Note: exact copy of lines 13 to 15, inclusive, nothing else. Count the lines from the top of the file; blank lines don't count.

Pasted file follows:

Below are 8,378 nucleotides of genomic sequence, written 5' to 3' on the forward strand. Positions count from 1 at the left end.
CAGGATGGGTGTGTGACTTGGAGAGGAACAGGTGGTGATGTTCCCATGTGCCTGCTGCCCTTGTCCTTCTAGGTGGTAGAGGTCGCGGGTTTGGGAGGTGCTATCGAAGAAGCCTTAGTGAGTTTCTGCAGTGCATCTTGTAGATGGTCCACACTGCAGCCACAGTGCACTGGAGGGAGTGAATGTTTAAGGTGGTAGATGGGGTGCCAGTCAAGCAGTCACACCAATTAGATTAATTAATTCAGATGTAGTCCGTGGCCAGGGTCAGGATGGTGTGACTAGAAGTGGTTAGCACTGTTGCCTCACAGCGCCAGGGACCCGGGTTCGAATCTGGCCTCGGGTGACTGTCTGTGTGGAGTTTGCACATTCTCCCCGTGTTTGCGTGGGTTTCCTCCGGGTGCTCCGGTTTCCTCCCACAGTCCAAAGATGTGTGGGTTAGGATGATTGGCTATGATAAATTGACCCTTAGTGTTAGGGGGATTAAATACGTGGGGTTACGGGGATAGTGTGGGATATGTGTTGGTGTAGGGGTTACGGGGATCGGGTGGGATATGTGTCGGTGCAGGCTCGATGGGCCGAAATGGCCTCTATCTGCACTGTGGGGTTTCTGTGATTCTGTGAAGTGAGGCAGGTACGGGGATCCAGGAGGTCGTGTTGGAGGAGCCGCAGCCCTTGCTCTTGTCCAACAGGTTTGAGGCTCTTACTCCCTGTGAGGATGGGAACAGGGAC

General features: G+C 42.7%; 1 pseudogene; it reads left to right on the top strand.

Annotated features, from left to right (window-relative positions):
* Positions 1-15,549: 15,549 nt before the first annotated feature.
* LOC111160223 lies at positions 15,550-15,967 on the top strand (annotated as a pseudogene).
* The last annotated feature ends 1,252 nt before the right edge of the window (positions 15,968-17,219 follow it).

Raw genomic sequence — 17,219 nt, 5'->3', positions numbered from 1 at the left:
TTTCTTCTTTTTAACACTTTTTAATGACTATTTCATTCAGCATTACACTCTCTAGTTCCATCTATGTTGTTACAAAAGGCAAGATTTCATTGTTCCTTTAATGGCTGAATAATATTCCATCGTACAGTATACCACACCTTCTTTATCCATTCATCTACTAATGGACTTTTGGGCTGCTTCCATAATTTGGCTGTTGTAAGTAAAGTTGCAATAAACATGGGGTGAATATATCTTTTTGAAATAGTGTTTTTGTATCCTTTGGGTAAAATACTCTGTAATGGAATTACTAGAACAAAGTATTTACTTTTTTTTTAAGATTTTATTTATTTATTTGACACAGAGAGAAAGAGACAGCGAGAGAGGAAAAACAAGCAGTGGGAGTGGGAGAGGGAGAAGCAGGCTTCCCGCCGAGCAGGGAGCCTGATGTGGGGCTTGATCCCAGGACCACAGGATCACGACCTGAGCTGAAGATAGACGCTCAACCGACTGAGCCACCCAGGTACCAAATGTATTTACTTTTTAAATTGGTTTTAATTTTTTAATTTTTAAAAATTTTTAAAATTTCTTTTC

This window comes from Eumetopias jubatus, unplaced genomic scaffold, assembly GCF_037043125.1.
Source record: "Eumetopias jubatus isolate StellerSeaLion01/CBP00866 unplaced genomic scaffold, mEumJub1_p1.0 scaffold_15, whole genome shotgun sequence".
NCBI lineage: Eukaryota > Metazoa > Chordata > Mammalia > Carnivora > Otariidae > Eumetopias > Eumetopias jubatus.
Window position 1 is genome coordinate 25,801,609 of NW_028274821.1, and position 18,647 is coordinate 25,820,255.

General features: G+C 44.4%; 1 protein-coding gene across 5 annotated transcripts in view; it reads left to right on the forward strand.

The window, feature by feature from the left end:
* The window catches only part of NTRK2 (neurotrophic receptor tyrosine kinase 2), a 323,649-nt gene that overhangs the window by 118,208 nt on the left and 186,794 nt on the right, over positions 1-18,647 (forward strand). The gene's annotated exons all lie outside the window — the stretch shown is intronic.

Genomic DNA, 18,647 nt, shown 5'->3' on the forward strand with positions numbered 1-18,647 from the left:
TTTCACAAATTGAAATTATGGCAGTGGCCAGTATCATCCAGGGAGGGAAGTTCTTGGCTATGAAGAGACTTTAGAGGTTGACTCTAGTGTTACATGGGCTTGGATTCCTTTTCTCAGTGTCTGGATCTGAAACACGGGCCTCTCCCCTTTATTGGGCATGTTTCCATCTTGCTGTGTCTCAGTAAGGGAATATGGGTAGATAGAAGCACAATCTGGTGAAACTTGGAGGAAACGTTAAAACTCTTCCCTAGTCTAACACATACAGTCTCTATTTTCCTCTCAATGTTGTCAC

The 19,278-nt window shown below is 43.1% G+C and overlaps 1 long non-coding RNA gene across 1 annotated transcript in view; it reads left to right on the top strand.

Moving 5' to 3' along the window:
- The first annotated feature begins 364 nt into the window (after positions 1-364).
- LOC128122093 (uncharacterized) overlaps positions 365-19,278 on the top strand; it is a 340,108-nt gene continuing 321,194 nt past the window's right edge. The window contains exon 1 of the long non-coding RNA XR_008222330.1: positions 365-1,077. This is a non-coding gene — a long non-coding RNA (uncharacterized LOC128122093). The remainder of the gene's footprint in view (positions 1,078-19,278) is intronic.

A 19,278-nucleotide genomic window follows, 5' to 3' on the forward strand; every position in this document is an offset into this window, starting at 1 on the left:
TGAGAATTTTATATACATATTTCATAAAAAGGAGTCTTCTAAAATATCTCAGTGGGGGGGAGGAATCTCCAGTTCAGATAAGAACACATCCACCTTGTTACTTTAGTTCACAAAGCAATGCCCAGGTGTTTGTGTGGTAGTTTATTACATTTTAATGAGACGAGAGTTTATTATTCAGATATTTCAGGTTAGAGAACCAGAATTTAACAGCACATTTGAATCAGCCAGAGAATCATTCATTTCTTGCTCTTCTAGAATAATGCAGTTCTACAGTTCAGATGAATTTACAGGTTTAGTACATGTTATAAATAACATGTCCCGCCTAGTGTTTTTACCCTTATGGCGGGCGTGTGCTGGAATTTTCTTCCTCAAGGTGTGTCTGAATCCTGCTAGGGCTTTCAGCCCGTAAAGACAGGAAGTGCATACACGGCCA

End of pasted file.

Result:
Window position 1 is genome coordinate 25,801,609 of NW_028274821.1, and position 18,647 is coordinate 25,820,255.

General features: G+C 44.4%; 1 protein-coding gene across 5 annotated transcripts in view; it reads left to right on the forward strand.

The window, feature by feature from the left end: